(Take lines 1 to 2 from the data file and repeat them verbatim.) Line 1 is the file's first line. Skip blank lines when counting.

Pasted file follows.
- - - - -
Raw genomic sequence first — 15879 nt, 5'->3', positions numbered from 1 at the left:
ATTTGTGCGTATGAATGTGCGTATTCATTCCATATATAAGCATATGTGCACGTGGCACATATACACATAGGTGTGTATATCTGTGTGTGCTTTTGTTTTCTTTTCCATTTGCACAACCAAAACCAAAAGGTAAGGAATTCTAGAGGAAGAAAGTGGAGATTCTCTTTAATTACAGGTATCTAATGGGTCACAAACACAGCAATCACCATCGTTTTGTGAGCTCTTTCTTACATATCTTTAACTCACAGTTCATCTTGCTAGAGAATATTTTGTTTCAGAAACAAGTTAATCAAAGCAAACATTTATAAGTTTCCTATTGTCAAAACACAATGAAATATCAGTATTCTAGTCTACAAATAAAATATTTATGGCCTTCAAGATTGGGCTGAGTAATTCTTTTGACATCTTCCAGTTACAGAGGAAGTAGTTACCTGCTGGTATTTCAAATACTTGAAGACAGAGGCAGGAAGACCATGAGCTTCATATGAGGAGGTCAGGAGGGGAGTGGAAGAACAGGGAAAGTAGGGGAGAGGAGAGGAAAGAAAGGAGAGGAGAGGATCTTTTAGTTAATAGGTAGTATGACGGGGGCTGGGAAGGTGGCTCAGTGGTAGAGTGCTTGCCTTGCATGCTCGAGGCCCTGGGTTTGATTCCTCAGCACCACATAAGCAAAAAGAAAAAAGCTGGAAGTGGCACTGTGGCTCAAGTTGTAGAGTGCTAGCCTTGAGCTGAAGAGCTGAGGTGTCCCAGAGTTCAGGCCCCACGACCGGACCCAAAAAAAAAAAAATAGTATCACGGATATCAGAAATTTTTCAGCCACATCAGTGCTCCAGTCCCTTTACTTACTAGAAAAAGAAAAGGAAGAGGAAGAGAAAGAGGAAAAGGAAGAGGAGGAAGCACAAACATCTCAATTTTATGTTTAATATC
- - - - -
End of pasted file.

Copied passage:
Raw genomic sequence first — 15879 nt, 5'->3', positions numbered from 1 at the left:
ATTTGTGCGTATGAATGTGCGTATTCATTCCATATATAAGCATATGTGCACGTGGCACATATACACATAGGTGTGTATATCTGTGTGTGCTTTTGTTTTCTTTTCCATTTGCACAACCAAAACCAAAAGGTAAGGAATTCTAGAGGAAGAAAGTGGAGATTCTCTTTAATTACAGGTATCTAATGGGTCACAAACACAGCAATCACCATCGTTTTGTGAGCTCTTTCTTACATATCTTTAACTCACAGTTCATCTTGCTAGAGAATATTTTGTTTCAGAAACAAGTTAATCAAAGCAAACATTTATAAGTTTCCTATTGTCAAAACACAATGAAATATCAGTATTCTAGTCTACAAATAAAATATTTATGGCCTTCAAGATTGGGCTGAGTAATTCTTTTGACATCTTCCAGTTACAGAGGAAGTAGTTACCTGCTGGTATTTCAAATACTTGAAGACAGAGGCAGGAAGACCATGAGCTTCATATGAGGAGGTCAGGAGGGGAGTGGAAGAACAGGGAAAGTAGGGGAGAGGAGAGGAAAGAAAGGAGAGGAGAGGATCTTTTAGTTAATAGGTAGTATGACGGGGGCTGGGAAGGTGGCTCAGTGGTAGAGTGCTTGCCTTGCATGCTCGAGGCCCTGGGTTTGATTCCTCAGCACCACATAAGCAAAAAGAAAAAAGCTGGAAGTGGCACTGTGGCTCAAGTTGTAGAGTGCTAGCCTTGAGCTGAAGAGCTGAGGTGTCCCAGAGTTCAGGCCCCACGACCGGACCCAAAAAAAAAAAAATAGTATCACGGATATCAGAAATTTTTCAGCCACATCAGTGCTCCAGTCCCTTTACTTACTAGAAAAAGAAAAGGAAGAGGAAGAGAAAGAGGAAAAGGAAGAGGAGGAAGCACAAACATCTCAATTTTATGTTTAATATC